Community remembers longtime officer from South Whidbey

Mark Brinkman, 56, passed away unexpectedly Sunday night.

Brinkman

Brinkman

South Whidbey resident Mark Brinkman is being remembered not only a trusted Lynnwood police officer, but also as a beloved community member.

Brinkman, who died unexpectedly Sunday night after collapsing in his home, held many roles.

Brinkman was vice president of the Washington Council of Police and Sheriffs and president of the Lynnwood Police Guild.

“Mark was a very dedicated law enforcement professional, friend, father and husband,” Lynnwood Chief of Police Jim Nelson said in a statement. “Mark was taken from his family and from all of us too soon and we will miss him.”

Brinkman gained national recognition as a leader in DUI enforcement. In fact, NBC News once referred to him as “the nation’s biggest buzz-kill.”

He was also very involved in the South Whidbey community.

Former Langley Police Chief Bob Herzberg remembered a 21-year-old Brinkman who applied to become a reserve officer with his department 35 years ago.

“This wasn’t just someone who was out there for the action of arresting people,” Herzberg said. “This was someone who cared and wanted to make a difference.”

Brinkman was with the Langley department for about three years until going to the Island County Sheriff’s Office. He joined the Lynnwood Police Department in 1996.

“He had an incredible sense of humor,” Herzberg said. “He’d just give you some one-liners that would make you explode in laughter.”

During training for the sheriff’s office, Brinkman was in a car accident and sustained a serious injury.

“They were telling us the first 24 hours that they didn’t expect him to make it,” Herzberg said.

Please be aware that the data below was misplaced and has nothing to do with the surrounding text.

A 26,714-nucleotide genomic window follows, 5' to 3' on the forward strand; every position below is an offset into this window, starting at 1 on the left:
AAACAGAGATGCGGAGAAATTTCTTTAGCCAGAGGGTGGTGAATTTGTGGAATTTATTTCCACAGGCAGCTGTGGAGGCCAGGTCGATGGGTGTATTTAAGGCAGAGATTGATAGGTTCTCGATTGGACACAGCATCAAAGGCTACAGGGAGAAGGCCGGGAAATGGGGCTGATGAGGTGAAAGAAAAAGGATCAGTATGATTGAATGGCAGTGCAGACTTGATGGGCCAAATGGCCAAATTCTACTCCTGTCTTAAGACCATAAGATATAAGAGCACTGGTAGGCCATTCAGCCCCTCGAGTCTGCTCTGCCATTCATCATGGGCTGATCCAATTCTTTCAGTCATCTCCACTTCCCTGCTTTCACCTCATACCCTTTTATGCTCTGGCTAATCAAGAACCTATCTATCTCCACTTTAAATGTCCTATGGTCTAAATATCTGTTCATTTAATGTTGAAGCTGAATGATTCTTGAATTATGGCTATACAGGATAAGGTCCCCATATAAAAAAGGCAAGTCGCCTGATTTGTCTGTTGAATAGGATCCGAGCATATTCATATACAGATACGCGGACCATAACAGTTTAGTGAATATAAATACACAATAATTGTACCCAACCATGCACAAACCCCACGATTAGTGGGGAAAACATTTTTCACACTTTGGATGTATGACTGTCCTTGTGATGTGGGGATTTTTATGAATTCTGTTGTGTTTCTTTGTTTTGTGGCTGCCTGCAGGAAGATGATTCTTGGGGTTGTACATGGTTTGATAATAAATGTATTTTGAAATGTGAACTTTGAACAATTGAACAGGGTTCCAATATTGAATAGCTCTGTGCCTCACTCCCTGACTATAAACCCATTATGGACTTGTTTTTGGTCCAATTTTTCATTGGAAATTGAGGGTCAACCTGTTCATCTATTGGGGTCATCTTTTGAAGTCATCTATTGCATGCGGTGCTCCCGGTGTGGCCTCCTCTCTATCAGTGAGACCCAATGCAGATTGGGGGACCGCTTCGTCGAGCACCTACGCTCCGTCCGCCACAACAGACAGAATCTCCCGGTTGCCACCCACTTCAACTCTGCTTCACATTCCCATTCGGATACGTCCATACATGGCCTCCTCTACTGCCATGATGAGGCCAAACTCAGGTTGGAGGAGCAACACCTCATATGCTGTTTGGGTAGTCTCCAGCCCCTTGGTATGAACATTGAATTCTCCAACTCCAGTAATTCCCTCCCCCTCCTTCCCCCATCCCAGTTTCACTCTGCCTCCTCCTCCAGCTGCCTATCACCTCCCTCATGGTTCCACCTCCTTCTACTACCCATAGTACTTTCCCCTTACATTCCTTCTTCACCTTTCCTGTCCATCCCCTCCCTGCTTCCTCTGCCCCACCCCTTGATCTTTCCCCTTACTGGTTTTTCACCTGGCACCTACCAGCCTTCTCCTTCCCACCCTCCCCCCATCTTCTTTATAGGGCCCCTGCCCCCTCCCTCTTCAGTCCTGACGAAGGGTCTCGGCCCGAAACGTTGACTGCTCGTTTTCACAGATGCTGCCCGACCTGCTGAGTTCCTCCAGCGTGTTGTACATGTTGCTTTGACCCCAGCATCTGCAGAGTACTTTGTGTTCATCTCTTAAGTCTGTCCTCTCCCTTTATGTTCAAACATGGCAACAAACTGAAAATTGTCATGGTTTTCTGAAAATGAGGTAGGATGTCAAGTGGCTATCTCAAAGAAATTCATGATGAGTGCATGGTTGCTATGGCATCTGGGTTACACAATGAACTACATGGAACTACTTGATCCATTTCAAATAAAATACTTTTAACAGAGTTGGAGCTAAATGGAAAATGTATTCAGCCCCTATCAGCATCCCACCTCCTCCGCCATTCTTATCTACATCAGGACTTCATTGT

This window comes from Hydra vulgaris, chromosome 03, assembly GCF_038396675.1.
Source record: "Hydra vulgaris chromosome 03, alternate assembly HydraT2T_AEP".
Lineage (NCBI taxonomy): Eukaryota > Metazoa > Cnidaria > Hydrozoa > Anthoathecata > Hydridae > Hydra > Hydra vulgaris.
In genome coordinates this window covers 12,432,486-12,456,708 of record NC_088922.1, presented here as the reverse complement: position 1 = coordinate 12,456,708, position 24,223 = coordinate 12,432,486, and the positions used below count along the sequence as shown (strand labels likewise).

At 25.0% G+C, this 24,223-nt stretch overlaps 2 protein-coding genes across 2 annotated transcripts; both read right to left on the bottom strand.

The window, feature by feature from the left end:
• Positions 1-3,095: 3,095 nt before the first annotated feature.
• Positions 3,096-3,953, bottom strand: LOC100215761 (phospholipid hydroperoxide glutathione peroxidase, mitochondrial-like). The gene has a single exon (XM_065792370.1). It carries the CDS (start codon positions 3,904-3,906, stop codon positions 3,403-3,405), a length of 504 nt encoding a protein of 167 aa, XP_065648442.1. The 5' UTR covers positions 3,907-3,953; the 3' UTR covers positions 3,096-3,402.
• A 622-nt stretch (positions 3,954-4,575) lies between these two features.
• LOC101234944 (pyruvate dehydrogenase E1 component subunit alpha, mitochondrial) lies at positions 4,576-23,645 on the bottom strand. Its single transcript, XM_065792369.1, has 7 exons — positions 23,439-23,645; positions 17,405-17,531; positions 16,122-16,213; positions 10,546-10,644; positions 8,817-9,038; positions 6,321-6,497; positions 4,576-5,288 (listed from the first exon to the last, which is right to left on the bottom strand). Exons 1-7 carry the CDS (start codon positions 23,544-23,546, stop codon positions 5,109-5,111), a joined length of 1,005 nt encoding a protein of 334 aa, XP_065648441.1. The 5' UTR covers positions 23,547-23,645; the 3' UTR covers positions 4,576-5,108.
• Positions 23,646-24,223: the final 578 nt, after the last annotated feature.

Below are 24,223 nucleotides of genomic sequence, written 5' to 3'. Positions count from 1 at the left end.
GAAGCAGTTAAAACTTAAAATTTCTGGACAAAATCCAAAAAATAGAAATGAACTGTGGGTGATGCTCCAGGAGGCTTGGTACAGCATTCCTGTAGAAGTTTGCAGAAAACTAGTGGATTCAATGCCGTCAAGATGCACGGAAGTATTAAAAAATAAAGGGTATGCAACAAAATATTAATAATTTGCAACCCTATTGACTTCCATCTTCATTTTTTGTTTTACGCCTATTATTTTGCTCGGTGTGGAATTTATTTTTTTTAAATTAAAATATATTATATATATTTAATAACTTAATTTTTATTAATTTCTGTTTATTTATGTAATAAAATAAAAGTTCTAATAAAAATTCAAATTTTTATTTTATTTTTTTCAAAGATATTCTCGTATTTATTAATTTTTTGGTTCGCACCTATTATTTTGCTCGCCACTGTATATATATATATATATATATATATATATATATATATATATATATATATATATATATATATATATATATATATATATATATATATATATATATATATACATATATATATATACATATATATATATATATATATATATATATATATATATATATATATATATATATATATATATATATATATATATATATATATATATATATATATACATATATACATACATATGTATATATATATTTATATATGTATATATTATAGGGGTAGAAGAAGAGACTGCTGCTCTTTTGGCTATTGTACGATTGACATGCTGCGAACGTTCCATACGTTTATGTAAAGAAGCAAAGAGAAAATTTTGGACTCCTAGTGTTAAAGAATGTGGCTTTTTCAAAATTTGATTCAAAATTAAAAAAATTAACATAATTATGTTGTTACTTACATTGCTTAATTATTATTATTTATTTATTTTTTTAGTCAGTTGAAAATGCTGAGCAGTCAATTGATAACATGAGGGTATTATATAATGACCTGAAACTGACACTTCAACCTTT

Brinkman made a miraculous recovery, however, and eventually returned to work.

Brinkman also served as a youth pastor at South Whidbey Assembly of God for 20 years.

Pastor Matt Chambers said Brinkman was his close friend and confidante. Kids knew him as the DARE officer in the South Whidbey School District, but also from his teaching Sunday mornings at South Whidbey Assembly of God.

“He was a favorite because he would always tell cop stories,” Chambers said. “I have preacher stories. Mark had cop stories.”

Kevin Martin has known Brinkman since the 1990s when Brinkman was his youth pastor. He later worked alongside him in 2009 in an internship role as a youth pastor.

“He was a full-time police officer,” Martin said. “He didn’t have to be or need to be a youth pastor, but he cared so much about the community and youth on South Whidbey that he believed it was worth the effort and time to invest in them.”

Brinkman and his wife were part of a leadership team that took kids to Mexico.

“Year after year,” said Chambers, Brinkman and his wife gave up vacation time to take high school kids to the San Joaquin Valley in Mexico, where they would spend a week with “very poor kids” doing Vacation Bible School, crafts and other activities.

South Whidbey Assembly of God will host a memorial for Brinkman. Seating will be limited, so the church will live-streaming the event on its Facebook page.

Community members are also sharing memories and photos on the website, officermarkbrinkman.com.

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